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I'm going to talk about the research and theory that I've been working on the past 2 weeks. I think that this research is highly motivating and is really helping me clarify my position on how to integrate the idea of 'planning' with the idea of evolution. 

Let's begin with this, my enormous concept web occupying a great deal of space [that really doesn't belong to me!] on the wall by my desk.

ou may not be able to read any of this, but it's based on a book called 'Evolution of Cities' by Stephen Marshall. It's a fantastic book that talks about perceptions of cities and how modernist city planning went so wrongly amiss. It's really a page turner, which is something you don't often say for books on architecture.

Marshall makes a major distinction in cities and the perceived desirability to live in certain cities over others. Cities that are perceived as desirable to live in are most often 'unplanned' cities--cities that have grown and changed over time. 'Unplanned', however, does not mean 'disordered' or 'disfunctional'. It simply refers to the amount of 'systematic order' that presides over the design of the city.

Systematic order at any given scale is evidence of design at that scale.

Cities that have evolved--let's say rather, 'emerged', are ordered on a micro scale. That is, the city is ordered in very small pieces over time. This is Order without a Plan.

Order without a plan: the interactions of individual elements may themselves be uncoordinated and chaotic, but the overall patterns are recurring and familiar.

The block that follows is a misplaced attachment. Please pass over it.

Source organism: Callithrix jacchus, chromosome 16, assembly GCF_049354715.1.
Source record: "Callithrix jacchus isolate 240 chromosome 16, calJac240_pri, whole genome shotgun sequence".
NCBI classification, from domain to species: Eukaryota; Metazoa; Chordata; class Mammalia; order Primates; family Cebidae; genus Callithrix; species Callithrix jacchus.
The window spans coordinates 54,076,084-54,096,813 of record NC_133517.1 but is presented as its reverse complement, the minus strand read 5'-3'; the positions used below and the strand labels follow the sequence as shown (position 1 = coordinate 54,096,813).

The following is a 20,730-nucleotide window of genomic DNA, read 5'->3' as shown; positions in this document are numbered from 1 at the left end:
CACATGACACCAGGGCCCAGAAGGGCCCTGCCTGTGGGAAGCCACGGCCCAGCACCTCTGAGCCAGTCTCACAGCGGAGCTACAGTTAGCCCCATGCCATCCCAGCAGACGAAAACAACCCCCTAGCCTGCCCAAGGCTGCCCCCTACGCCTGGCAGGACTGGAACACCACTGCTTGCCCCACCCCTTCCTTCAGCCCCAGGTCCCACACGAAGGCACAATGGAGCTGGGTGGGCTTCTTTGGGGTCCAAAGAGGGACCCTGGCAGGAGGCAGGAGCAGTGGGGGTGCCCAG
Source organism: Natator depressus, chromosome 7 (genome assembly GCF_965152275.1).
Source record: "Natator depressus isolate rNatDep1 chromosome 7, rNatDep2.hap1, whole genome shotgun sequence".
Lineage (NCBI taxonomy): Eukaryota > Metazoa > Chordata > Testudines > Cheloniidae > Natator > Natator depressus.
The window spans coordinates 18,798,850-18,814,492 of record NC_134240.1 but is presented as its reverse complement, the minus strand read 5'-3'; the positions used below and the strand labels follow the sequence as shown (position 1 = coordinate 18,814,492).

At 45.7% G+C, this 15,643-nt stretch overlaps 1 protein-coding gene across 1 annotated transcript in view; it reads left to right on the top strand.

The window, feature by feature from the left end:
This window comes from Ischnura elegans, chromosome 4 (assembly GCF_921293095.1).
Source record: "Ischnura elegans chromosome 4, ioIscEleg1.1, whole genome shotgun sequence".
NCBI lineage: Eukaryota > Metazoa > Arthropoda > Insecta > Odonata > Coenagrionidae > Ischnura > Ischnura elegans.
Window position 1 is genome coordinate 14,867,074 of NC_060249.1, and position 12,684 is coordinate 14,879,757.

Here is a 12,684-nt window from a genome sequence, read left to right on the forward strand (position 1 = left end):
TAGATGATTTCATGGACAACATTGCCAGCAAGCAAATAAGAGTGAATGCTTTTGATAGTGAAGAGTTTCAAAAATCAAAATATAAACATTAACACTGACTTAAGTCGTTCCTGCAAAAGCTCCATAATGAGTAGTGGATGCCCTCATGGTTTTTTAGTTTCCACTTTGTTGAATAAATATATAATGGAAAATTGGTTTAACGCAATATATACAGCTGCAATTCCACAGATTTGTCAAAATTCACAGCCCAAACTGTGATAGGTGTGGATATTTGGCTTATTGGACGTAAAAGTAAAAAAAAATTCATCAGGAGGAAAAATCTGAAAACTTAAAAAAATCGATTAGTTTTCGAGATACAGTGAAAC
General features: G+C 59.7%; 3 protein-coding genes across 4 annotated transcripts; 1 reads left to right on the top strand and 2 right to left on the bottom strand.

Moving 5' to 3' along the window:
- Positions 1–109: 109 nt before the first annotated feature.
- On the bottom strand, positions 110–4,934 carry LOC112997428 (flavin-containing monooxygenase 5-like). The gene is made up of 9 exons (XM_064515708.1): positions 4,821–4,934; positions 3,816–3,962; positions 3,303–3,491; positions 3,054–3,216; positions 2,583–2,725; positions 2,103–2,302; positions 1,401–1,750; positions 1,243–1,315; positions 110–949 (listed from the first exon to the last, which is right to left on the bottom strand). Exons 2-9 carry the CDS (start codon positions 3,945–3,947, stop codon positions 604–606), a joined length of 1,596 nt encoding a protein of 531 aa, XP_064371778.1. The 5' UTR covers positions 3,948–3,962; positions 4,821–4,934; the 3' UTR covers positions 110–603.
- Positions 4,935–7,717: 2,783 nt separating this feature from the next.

This all sounds very similar to the theory of evolution, does it not? Except where cities are concerned, the changes that take place are operating on a principle of 'artificial selection' as opposed to 'natural selection'. Humans are actively selecting certain qualities that their cities should have. Since the Athens Charter of the 1930's, city planning has been decidedly 'selected' for automobiles and maximum profit. But we can choose to select for other qualities: street life, walkability, parks, safety, density, etc.

Artificial Selection: When humans intervene in the reproduction of a species to produce some benefit.

'Planned' cities often operate under the paradigms of...

1. 'city as work of art' (e.g., Brasillia, Canberra, and more recently, the Palm-shaped islands of Dubai), where the city plan itself is perceived as an artistic design, with 'city parts' fit in to a particular shape; Conceived in plan at a large scale, with little reference to the street-level perspectives experienced on the human scale.


2. 'city as a machine' (e.g., Chandigarh; the unrealized but heavily influential plans for La Ville Radieuse by Corbusier; and most modern 'suburb' type cities), where the city is perceived as having different operational 'parts' that are connected with infrastructure, and are designed for efficiency of transportation, often split into use-zones for commercial, industrial, residential, etc. An entire city can be built of existing parts in a short amount of time and will be functional as long as the correct pieces are in place.